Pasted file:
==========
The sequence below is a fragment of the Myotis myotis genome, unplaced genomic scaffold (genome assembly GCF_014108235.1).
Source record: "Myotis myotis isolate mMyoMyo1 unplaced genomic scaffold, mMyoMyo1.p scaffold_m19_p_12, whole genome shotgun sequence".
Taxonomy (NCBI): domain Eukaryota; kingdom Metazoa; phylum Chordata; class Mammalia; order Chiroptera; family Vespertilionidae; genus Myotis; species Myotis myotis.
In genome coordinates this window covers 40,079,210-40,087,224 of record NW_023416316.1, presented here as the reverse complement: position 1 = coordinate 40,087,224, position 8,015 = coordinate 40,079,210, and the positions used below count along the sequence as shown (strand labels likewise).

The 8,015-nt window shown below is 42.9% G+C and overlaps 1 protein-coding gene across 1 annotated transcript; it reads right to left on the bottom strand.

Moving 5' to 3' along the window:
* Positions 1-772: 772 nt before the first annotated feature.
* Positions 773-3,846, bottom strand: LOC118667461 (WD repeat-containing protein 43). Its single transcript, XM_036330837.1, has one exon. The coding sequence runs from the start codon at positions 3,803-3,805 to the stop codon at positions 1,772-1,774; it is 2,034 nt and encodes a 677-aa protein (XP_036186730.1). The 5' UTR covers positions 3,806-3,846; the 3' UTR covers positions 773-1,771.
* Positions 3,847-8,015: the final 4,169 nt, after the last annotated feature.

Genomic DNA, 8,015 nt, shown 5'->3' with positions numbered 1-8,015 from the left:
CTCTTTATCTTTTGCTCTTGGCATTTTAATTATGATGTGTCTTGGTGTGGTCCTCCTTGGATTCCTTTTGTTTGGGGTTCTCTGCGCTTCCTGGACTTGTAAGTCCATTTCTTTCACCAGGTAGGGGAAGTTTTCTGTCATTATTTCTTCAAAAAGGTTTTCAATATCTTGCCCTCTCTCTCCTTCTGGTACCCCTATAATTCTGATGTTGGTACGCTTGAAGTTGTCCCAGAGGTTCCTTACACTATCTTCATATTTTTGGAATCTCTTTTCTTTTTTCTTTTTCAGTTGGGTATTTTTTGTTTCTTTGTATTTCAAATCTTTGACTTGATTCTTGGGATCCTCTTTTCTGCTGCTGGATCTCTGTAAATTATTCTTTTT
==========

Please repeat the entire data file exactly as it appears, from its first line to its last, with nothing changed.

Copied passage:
The sequence below is a fragment of the Myotis myotis genome, unplaced genomic scaffold (genome assembly GCF_014108235.1).
Source record: "Myotis myotis isolate mMyoMyo1 unplaced genomic scaffold, mMyoMyo1.p scaffold_m19_p_12, whole genome shotgun sequence".
Taxonomy (NCBI): domain Eukaryota; kingdom Metazoa; phylum Chordata; class Mammalia; order Chiroptera; family Vespertilionidae; genus Myotis; species Myotis myotis.
In genome coordinates this window covers 40,079,210-40,087,224 of record NW_023416316.1, presented here as the reverse complement: position 1 = coordinate 40,087,224, position 8,015 = coordinate 40,079,210, and the positions used below count along the sequence as shown (strand labels likewise).

The 8,015-nt window shown below is 42.9% G+C and overlaps 1 protein-coding gene across 1 annotated transcript; it reads right to left on the bottom strand.

Moving 5' to 3' along the window:
* Positions 1-772: 772 nt before the first annotated feature.
* Positions 773-3,846, bottom strand: LOC118667461 (WD repeat-containing protein 43). Its single transcript, XM_036330837.1, has one exon. The coding sequence runs from the start codon at positions 3,803-3,805 to the stop codon at positions 1,772-1,774; it is 2,034 nt and encodes a 677-aa protein (XP_036186730.1). The 5' UTR covers positions 3,806-3,846; the 3' UTR covers positions 773-1,771.
* Positions 3,847-8,015: the final 4,169 nt, after the last annotated feature.

Genomic DNA, 8,015 nt, shown 5'->3' with positions numbered 1-8,015 from the left:
CTCTTTATCTTTTGCTCTTGGCATTTTAATTATGATGTGTCTTGGTGTGGTCCTCCTTGGATTCCTTTTGTTTGGGGTTCTCTGCGCTTCCTGGACTTGTAAGTCCATTTCTTTCACCAGGTAGGGGAAGTTTTCTGTCATTATTTCTTCAAAAAGGTTTTCAATATCTTGCCCTCTCTCTCCTTCTGGTACCCCTATAATTCTGATGTTGGTACGCTTGAAGTTGTCCCAGAGGTTCCTTACACTATCTTCATATTTTTGGAATCTCTTTTCTTTTTTCTTTTTCAGTTGGGTATTTTTTGTTTCTTTGTATTTCAAATCTTTGACTTGATTCTTGGGATCCTCTTTTCTGCTGCTGGATCTCTGTAAATTATTCTTTTT